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Cottage Cheese

Overview

The first step in the creation of cottage cheese is pasteurization of the milk. Cottage cheese is a fresh cheese, consumed without aging and so milk used must be pasteurized to ensure the safety of the cheese. Once the cheesemilk is prepared, starter culture is added to generate lactic acid from lactose. Acidification occurs until the pH is lowered to 4.6, which causes precipitation of the casein proteins. A very small amount of rennet is included with the cheesemilk and it functions to make the curd firmer and promote whey expulsion. After coagulation, the curd is cut and cooked at 50-55C for approximately 1.5 hours. During this time whey is expelled from the curd and the texture of the curd becomes firmer. The whey is then drained off and the curd is washed repeatedly with chlorinated water. The washings function to remove lactose and prevent further acidification of the curd. Finally, the curds are salted and typically mixed with a cream dressing. Traditionally, this dressing has been formulated to produce a product containing 4% milkfat, but lower fat versions are also available formulated to 1 or 2% fat. Cottage cheese can also be found without the dressing, a form referred to as dry curd cottage cheese.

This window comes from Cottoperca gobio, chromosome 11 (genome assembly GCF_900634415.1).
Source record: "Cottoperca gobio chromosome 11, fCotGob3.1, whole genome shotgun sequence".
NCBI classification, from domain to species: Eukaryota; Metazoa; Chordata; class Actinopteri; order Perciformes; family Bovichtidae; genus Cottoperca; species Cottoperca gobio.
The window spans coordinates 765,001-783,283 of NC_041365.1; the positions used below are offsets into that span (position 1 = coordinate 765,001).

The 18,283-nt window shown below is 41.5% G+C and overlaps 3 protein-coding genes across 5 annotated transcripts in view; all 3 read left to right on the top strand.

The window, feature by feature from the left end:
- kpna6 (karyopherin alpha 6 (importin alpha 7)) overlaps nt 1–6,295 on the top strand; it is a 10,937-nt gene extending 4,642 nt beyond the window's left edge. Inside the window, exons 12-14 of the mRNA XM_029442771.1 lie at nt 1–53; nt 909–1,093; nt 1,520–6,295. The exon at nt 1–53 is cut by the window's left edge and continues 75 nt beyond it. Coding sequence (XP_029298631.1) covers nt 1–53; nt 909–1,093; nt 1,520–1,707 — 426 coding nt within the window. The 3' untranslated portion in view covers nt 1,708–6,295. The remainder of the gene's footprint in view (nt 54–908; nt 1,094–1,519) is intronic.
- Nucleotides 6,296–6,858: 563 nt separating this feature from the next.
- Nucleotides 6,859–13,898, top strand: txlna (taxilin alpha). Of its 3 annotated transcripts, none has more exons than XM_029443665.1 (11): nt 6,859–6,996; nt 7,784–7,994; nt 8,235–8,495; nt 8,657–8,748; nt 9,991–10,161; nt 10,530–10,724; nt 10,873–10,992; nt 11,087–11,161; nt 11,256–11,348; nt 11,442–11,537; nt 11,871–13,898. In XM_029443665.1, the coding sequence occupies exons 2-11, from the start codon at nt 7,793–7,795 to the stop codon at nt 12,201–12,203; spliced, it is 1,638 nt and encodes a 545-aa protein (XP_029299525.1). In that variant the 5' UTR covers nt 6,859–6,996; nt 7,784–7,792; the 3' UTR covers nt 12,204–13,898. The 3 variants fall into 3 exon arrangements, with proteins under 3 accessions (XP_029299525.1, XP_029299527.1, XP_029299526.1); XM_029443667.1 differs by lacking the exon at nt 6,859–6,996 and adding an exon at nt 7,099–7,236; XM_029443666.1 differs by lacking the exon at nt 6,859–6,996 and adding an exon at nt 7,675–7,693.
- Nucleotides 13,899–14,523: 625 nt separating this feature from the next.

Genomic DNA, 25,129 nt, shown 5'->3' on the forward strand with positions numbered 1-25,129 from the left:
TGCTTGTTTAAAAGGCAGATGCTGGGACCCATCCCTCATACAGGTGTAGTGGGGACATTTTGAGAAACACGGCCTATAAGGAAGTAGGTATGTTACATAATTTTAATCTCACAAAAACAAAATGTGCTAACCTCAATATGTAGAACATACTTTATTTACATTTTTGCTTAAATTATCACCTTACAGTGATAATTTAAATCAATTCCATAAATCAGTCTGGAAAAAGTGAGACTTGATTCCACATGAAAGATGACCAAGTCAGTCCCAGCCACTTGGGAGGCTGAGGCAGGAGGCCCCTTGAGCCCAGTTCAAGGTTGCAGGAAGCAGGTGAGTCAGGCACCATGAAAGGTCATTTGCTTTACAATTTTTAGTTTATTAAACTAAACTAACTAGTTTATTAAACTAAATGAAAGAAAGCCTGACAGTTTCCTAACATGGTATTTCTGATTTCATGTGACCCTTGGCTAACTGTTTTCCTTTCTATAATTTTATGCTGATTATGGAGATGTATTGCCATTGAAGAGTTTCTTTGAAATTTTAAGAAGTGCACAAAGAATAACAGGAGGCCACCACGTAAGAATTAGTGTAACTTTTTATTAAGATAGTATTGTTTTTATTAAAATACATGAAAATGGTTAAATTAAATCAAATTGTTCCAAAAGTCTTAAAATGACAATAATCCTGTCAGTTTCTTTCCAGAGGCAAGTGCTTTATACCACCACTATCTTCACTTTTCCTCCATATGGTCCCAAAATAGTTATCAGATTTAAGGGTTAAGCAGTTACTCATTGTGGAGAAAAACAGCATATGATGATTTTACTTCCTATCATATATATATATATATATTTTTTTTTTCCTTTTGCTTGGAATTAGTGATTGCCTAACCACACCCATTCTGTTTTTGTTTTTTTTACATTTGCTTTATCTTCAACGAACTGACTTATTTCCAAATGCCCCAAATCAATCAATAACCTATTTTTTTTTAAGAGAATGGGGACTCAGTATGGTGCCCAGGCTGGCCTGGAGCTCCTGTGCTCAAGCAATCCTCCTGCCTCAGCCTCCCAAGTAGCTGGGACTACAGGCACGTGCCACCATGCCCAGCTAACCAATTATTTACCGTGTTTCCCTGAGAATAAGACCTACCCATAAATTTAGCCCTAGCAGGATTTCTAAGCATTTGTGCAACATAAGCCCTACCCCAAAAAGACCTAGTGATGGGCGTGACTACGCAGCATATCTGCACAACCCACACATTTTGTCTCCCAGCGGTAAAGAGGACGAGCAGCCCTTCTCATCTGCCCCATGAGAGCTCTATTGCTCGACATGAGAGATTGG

Cottage cheese is used as an ingredient to add sensory appeal, mild flavour, and nutritional value to foods. Cottage cheese is well recognized as being a healthy food, a fact that adds value to its use. A 125 gram serving of cottage cheese (creamed, lowfat or dry curd) provides an excellent source of vitamin B12 and a source of calcium, phosphorous, zinc, folate, riboflavin and vitamin B6.

Cottage cheese is a very popular product commonly consumed on its own but also suitable for use in other products. Cottage cheese is a fresh cheese consisting of individual, moist curds of variable size, possessing a mild flavour and an off white colour. Cottage cheese has a fairly short shelf life due to its relatively high moisture content.


Composition